Its melange of conspiracies and supernaturalism, bringing incisive and often elegant thinking in the midst of frequently crackpot scenarios is certainly a match for this era of American history. Perhaps too much so.
Turns out the good shows stick with you, the characters (and the actors who played them, and the people who created it all) stay in your heart. I want to believe. For you, Chris Carter, I will believe.
We must encourage men to have a voice in this discussion because while the majority of domestic violence victims are women, every year in the U.S., about 3.2 million men are the victims of an assault by an intimate partner.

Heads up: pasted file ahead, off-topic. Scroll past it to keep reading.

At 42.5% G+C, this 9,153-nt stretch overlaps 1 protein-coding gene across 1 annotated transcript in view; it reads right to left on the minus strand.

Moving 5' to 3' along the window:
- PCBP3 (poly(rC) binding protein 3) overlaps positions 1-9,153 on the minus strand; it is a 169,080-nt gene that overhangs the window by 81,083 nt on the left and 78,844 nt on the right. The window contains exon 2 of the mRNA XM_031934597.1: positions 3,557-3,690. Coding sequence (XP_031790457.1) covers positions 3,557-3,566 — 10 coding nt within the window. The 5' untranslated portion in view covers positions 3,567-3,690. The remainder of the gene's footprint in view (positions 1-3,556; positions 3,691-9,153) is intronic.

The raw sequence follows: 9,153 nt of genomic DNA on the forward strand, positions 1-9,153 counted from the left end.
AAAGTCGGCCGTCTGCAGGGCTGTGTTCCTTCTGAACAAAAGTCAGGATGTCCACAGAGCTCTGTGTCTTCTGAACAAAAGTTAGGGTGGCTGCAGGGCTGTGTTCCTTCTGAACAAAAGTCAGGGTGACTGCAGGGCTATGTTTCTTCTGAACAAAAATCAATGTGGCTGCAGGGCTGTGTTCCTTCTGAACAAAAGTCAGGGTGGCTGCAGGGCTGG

n locking away my inner nerd in some proverbial closet, I denied myself years of pleasure for no other reason than to fit in. Never again will I try and change who I am to fit in with the "cool kids". I'm going to be who I am, unapologetically.
If a lot of people like "The After," when will more episodes get made? Will it dissipate any potential goodwill by not re-emerging from Amazon's vaults for months -- or longer? Why not just, you know, make a show you believe in?
The X-Files, like the conspiracy thrillers of the '70s, worked because there was a general atmosphere of paranoia and mistrust engendered by real-world events. What should be obvious now is that we live in a culture in which a show like The X-Files would flourish once again.